Subscribe to our newsletter
Offshore wind farms can tap into a bounty of wind that allows them to work twice as productively. But that efficiency comes at a cost. Like any sea-based technology, wind farms are difficult to build and expensive to maintain, with workers fighting against the same weather that makes the farms work so well. As a result, terrestrial turbines have been steadily gaining ground compared to turbines built at sea. But that may soon change.
Engineers at GE’s Power Conversion business in Nancy, France, designed an innovative 6-megawatt direct-drive generator — one of the largest ever built — equipped with a permanent magnet rotor. The design allows them to eliminate the gearbox and reduce the number of moving parts that could potentially break down, and leads to easier maintenance. The team also split the electrical drive train into three independent electrical channels. Even if two go offline, the turbine can still operate on one channel and produce electricity.
Low maintenance and redundancy are hugely important, especially for offshore installations where treacherous waters and high winds can delay a repair trip for days or weeks.
Support vessels cost upwards of $10,000 a day, sourcing spare parts can take time and trained engineers have to be found in a hurry, says Frederic Maenhaut, a renewables executive at GE Power Conversion. “Our direct-drive technology mitigates the main risk to the reliability of a wind turbine — the gearbox,” Maenhaut says. “When it comes to maintenance costs, that makes a big difference. We developed it to be ideal for an offshore setting.”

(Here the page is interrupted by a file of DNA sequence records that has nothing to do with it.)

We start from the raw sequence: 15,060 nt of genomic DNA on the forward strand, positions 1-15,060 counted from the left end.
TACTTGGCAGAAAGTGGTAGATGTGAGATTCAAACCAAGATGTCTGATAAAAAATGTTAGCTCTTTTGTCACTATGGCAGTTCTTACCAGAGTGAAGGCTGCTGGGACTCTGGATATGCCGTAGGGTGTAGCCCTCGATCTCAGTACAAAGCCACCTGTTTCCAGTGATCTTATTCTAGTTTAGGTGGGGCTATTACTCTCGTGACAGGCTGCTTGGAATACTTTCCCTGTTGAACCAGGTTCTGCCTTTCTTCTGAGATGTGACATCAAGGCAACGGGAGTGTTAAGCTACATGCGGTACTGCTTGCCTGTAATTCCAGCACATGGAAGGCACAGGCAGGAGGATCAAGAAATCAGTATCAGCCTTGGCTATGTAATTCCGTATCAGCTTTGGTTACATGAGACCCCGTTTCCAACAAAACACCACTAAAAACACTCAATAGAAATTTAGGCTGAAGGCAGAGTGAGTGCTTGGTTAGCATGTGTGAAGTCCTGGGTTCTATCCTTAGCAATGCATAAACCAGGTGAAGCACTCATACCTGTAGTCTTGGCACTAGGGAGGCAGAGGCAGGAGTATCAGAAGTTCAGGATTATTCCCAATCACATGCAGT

The generator weighs 150 tons, measures 7.6 meters in diameter and sits hundreds of feet above the waves. It draws rotational energy from a giant GE wind turbine called the Haliade and converts it into electricity. The turbine must be large to move the big magnet. In fact, its 150-meter-diameter rotor covers an area that would fit two double-decker Airbus A380 planes.
The combo’s very first commercial application will be at America’s first offshore wind farm that’s currently being built near Block Island, Rhode Island. Each Haliade can produce enough electricity to power 5,000 homes.
GE makes the generators in St. Nazaire in France, at the same factory that also produces the Haliades. (GE Reports is visiting the place on Tuesday so make sure to tune in for our Periscopes.) The first GE nacelle with the permanent magnet generator left the plant last week. The plant can make 100 of them per year.
The manufacturing process is in several ways as innovative as the generators themselves. The machines float down the manufacturing line on an air-cushion system that reduces the need for cranes inside the factory. The site also has its own test bench. Workers test every generator before it leaves the factory, rather than shipping it elsewhere for testing.
Maenhaut says the offshore wind market is expected to grow at a rate of 20 percent globally each year through 2020 and he wants to be ready. “Offshore wind is gaining increasing competitiveness in the power mix, and GE is well-positioned to serve this industry,” he says.